The simplest of day\exteriors…  Tom Hanks is about to set off a chain of events that will wreck the backyard landscaping of his dream home.  Find it at the 00:34:14 mark on the DVD…

            This approach was similar to most every day\exterior situation we encountered on the job.  Willis used the 6K HMI to create the slightest touch of back light.  Foreground fill came from a 9-light fay light shot through a layer of spun glass diffusion.  This lamp is a tungsten unit; dichroic filters were placed over each globe so as to bring the color temperature up to daylight balance.

            The spun glass diffusion was a rarity in Willis’ repertoire, at least during the time I worked for him.  It has long since been outlawed due to the unhealthy nature of its core material – fiberglass.  This was the last time I recall seeing it used on set.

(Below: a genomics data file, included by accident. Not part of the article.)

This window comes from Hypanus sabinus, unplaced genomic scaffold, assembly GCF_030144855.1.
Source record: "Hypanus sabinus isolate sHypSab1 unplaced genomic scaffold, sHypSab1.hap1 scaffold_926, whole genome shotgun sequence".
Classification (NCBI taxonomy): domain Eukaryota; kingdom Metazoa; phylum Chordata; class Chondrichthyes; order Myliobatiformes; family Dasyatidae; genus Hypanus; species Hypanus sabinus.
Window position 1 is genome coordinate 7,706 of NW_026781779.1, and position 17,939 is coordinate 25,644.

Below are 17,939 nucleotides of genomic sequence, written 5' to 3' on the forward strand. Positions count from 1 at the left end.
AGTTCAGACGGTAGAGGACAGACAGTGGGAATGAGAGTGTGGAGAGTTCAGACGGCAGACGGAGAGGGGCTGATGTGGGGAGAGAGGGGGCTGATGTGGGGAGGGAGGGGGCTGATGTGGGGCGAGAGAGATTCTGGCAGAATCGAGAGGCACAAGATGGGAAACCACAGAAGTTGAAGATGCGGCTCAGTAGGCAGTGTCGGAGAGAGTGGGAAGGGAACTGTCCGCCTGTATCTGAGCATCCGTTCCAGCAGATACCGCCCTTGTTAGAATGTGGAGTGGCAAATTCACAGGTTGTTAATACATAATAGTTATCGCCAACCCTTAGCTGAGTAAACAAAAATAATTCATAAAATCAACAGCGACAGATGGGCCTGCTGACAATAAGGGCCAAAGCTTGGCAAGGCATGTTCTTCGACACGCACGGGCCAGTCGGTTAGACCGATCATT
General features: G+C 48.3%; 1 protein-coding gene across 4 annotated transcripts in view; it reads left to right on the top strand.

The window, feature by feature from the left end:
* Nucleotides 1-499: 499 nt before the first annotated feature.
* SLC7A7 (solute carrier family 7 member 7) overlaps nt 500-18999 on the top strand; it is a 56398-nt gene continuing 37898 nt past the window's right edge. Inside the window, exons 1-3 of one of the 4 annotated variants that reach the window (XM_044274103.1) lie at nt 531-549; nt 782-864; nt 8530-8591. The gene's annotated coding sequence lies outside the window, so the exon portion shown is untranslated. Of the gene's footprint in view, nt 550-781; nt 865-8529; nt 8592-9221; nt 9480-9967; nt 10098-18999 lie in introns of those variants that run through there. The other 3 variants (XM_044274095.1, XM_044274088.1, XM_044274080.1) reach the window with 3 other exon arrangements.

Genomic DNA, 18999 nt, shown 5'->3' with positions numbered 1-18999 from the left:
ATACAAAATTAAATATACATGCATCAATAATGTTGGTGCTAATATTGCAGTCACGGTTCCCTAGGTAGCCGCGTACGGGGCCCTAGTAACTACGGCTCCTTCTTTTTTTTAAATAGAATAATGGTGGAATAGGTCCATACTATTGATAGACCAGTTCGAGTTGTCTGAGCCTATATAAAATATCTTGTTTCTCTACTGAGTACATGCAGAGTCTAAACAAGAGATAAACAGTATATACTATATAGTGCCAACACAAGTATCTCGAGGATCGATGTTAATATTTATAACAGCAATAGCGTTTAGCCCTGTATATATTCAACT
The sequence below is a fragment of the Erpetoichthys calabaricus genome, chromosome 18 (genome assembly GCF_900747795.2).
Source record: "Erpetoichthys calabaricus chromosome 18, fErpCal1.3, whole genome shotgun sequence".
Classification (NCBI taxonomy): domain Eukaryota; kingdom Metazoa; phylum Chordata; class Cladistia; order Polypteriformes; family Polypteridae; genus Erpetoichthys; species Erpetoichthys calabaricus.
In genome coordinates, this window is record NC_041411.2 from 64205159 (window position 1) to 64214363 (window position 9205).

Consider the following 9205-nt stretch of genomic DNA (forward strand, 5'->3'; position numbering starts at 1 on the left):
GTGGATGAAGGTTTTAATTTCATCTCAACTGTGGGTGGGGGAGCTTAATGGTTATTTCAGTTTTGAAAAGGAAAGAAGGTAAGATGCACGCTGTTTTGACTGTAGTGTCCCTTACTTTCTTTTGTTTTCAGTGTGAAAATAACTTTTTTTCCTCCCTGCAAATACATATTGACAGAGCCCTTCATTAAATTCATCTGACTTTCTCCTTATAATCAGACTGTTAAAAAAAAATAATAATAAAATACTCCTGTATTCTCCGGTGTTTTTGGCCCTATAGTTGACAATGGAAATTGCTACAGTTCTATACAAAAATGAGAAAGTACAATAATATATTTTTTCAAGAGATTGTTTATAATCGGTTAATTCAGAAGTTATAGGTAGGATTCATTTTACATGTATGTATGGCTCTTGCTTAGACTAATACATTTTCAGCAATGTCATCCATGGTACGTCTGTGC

An interesting side note: After Hanks carves his and his wife’s initials into a newly planted tree, a row of them were supposed to shake and go crashing to the ground.  That part was to be realized through a mechanical effect engineered by a highly touted team of specialists from the West Coast.  That they couldn’t get it right over the course of several days was a source of ever-rising frustration to Willis, and believe me – he let them know about it.  For a full week we returned at the same time each day so as to match the lighting.  And each day…the effect didn’t work!  The version that made it to the final cut of the film was highly truncated as compared to the original concept – and not nearly as funny.


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